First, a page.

T Nation

Hoffman Program 1943

The following ten execises are from the Bob Hoffman “Simplified System of Barbell training.” They are written here just as he wrote them in his course. Which was published around 1943:

  1. Two Hands Pull up

  2. Side To Side Bend

  3. Two Hands Regular Curl

(Weight increase of 50%)

  1. Stiff Leg Dead Lift

  2. Two Hands Military Press

  3. Shoulder Shrug

(Weight increase of 50%)

  1. Rowing Motion

  2. Raise On Toes

  3. Straddle Lift

  4. Regular Deep Knee Bend

In his “advanced course” he also has 51 rules for success. Some of them are amazingly accurate even by todays standards. For example: "Don’t train on the “nerve.” An obvious reference to over training the CNS.

I was very impressed with Hoffman and what he knew as far back as the 1930’s.
If anyone is interested I will post more.

This is a very good approach to function in the same way as Chad Waterbury’s TBT. You train three rep-ranges. First you take a heavy weight range for one workout, then you split it in half, raise the reps and you have your medium workout. Then do the same again and you have your high rep endurance-style workout.

I’m interested. Support the post people, or else!

I’m interested too

Please, more info!

Although Hoffman’s stuff is not so old, compared to a few sources I’ve read.

I’m a real history buff (history of weightlifting and all that), so any “new” information is always good to get.

I’ve read books by Sandow, by Hoffman, Blaikie (1800?s)…and the list goes on. What surprised me when I first read these was that some of the terms used today are really at least a century old, like “progressive resistance training” and “personal training”. Even protein powder was known to Sandow (“plasmon”, or as it is known today; casein). Even the eating 5-6 times a day stuff, the low carb “modern fad” too.

Oh, and you get most of these books for free on sandowplus.co.uk… Happy smurfing! =)

Did you read “How To Get Strong” By Blaikie? If so were you shocked to see that they had “weight lifting machines” as far back as the 1860’s? I know I was.

By the way, ZEB. I was wanting to ask you about the Blaikie book. Is it a training reference or a trip down the history lane?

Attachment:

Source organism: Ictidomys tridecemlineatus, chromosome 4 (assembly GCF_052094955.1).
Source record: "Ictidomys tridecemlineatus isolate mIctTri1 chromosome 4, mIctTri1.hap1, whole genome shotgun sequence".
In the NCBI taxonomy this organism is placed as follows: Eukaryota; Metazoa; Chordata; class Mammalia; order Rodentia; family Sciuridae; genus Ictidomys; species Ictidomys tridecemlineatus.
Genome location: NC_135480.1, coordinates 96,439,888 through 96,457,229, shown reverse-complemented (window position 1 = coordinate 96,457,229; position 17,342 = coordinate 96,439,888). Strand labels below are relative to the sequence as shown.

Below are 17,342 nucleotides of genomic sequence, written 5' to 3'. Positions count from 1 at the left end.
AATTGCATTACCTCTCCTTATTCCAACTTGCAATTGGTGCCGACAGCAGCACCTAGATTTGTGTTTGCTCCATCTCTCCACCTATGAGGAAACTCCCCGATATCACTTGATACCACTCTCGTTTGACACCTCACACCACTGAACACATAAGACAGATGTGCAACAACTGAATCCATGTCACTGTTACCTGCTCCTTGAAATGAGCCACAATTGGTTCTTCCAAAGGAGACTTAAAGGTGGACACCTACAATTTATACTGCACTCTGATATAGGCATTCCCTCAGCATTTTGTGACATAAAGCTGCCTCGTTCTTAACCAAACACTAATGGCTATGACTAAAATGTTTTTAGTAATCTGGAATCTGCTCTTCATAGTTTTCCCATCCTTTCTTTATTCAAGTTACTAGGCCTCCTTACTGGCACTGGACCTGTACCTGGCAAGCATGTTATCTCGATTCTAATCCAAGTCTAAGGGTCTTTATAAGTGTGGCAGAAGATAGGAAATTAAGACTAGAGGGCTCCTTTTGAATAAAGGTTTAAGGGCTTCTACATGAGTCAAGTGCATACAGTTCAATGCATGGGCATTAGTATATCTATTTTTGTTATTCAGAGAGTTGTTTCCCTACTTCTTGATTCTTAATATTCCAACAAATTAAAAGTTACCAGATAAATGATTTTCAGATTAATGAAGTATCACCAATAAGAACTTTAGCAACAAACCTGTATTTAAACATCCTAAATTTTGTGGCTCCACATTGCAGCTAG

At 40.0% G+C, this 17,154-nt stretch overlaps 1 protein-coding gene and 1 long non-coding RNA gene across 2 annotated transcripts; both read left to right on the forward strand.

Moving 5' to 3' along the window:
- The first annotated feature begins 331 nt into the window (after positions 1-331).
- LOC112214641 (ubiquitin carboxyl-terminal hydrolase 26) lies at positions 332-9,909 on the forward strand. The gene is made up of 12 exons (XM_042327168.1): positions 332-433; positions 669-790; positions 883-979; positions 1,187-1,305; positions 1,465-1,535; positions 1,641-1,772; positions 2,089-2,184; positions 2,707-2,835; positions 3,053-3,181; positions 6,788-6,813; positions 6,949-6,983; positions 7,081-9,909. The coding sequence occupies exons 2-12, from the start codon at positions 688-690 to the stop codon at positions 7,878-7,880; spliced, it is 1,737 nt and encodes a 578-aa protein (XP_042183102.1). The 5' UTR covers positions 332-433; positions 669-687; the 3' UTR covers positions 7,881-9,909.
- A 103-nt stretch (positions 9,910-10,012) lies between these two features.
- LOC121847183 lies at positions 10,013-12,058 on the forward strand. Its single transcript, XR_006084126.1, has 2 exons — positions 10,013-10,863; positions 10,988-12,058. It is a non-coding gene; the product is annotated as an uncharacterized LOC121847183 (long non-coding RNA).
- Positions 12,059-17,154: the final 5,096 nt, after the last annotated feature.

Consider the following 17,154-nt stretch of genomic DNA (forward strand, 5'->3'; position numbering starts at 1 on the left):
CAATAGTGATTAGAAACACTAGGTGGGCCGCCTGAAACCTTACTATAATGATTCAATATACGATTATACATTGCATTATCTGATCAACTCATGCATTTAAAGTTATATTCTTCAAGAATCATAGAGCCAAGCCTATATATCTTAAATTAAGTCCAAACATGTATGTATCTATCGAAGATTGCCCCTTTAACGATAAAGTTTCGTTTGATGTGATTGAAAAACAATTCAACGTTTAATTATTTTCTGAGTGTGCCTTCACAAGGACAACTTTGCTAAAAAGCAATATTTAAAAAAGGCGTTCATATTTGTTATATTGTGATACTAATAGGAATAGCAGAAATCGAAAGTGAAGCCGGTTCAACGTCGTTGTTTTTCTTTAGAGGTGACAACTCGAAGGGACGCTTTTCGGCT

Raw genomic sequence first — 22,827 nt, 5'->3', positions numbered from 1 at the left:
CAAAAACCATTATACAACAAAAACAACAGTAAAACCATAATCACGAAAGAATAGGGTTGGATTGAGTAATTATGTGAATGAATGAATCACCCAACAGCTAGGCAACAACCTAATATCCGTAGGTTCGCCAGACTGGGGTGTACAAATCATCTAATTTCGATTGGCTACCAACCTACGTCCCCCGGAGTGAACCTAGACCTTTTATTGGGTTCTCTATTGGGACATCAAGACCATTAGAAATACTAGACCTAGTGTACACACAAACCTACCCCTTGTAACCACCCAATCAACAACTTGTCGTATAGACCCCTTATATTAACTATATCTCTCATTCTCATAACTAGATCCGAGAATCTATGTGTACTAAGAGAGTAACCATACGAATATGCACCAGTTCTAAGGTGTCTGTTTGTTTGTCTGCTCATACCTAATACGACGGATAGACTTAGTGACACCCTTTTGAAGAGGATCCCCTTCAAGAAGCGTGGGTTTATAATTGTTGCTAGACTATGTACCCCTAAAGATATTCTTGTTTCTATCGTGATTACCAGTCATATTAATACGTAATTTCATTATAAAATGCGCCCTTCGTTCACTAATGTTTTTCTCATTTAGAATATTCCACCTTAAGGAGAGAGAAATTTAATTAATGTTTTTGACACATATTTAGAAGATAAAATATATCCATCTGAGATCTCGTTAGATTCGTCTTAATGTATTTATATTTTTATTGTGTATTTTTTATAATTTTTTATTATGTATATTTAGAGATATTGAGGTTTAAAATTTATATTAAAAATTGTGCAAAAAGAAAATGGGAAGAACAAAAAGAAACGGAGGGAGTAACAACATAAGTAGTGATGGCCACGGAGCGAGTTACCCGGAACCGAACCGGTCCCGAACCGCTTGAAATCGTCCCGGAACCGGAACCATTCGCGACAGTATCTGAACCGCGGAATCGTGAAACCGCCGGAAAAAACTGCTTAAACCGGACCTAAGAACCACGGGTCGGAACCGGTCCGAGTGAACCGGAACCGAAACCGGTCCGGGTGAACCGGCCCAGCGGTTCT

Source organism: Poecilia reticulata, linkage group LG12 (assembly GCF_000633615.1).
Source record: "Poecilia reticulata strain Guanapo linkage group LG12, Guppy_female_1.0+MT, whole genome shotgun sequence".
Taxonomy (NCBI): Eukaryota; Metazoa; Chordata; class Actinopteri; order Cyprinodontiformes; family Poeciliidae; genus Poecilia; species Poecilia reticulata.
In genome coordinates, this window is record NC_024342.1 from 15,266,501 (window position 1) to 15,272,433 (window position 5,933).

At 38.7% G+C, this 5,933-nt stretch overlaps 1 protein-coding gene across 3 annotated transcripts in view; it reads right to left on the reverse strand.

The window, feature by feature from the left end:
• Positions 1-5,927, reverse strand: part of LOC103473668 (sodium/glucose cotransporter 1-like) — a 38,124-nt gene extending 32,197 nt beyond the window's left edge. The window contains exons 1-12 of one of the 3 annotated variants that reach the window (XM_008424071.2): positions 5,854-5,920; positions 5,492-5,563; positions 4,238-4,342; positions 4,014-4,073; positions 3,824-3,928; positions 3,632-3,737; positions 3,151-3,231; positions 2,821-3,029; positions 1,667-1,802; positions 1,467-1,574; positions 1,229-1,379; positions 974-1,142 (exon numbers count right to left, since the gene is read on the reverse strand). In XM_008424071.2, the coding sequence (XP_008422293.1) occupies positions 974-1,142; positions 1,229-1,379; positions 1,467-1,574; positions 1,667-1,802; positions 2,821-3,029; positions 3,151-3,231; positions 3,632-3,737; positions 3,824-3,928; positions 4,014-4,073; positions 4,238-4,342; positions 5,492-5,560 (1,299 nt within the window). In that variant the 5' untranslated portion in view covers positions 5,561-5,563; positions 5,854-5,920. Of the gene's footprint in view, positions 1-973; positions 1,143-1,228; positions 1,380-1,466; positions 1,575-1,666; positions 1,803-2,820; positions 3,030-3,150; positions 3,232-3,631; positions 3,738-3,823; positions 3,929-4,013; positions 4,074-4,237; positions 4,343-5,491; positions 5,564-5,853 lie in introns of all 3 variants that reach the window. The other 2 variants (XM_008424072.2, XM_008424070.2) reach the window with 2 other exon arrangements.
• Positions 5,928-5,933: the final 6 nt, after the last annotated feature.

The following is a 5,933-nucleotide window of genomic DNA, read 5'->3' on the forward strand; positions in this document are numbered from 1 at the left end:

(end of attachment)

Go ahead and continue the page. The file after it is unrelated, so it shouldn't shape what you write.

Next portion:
In other words, is there something novel…err unique in the training/diet aspect that one may learn from it?

Because I think I saw a re-release on Amazon.

[quote]w2097 wrote:
By the way, ZEB. I was wanting to ask you about the Blaikie book. Is it a training reference or a trip down the history lane?
In other words, is there something novel…err unique in the training/diet aspect that one may learn from it?

Because I think I saw a re-release on Amazon.[/quote]

w2097:

I have an original copy that my wife gave me for Christmas one year.

The book is packed with incredibile ideas. Some certainly antiquated. Others are erily accurate even by todays standards.

After reading pretty extensively the literature from years ago it’s plain to see that there really is (almost) nothing new under the sun. Blaikie talked about twice per day training in 1879!

What “Science” is proving today in large part are things that the old timers new instinctively years ago…not everything but most things.

I’ll be posting more on Bob Hoffman and his 51 criterion. You will love it!

Zeb summed up Hoffman’s program pretty well. For those looking for additional detail, try this site:

http://www.sandowplus.co.uk/Competition/Hoffman/hoffmanindex.htm

[quote]ZEB wrote:
I’ll be posting more on Bob Hoffman and his 51 criterion. You will love it!
[/quote]

The 51 criterion are from Hoffman’s book “York Advanced Methods of Weight Training”

[quote]T-Bone2 wrote:
Zeb summed up Hoffman’s program pretty well. For those looking for additional detail, try this site:

http://www.sandowplus.co.uk/Competition/Hoffman/hoffmanindex.htm[/quote]

T-Bone2:

Yes…it’s the Hoffman site I was referring to. Thanks for posting it!

[quote]ZEB wrote:
Yes…it’s the Hoffman site I was referring to. Thanks for posting it!
[/quote]
It is fairly instructive to review his material. As you mentioned, what worked over half a century ago is applicable today. In addition, it is great to see his works posted in their entirety.

ZEB,

WOW! Great site (and links). I’ve become more and more interested in the history of “physical culture” in the West.

This post was perfect timing. I just spent a couple of hours on there, and that was just browsing around and getting used to the site! What a treasure trove!

THANKS,

Crowbar


This is something I never really looked into: Isometric Holds. Anyone tried them?

CT has a whole article on isometrics. I forget exactly what its called, but part of his “canadian cannons” workout (the second half) is just three variations of preacher curl isometrics. One is a 90 degree arm angle, one is fully flexed (bar near your face) and one is 2 inches from max stretch. Hold each for 50 seconds, and then do 10 dumbell curls. Wait one minute…repeat. Do each variation 3 times. Good luck buddy. Did my arms grow? My arms grew one inch in 8 weeks.

For me, that’s impressive. I have not tried isometrics for anything else but abs.

Thanks man. Wow, 50 seconds is kinda scary! Hoffman recommends 6-12 seconds with near maximal weights. I’ll try to do a search on it.

[quote]w2097 wrote:
This is something I never really looked into: Isometric Holds. Anyone tried them?[/quote]

I did a bit of research into isometric holds a few years ago. The bottom line is they made you stronger, but only in the exact position of the isometric hold. Not a bad thing, but I wonder if the time is better spent eleswhere. Not sure …

The following is a program from “Lionel Strongfort” who sold Barbell courses and was a strongman in the early 1920’s.

His words: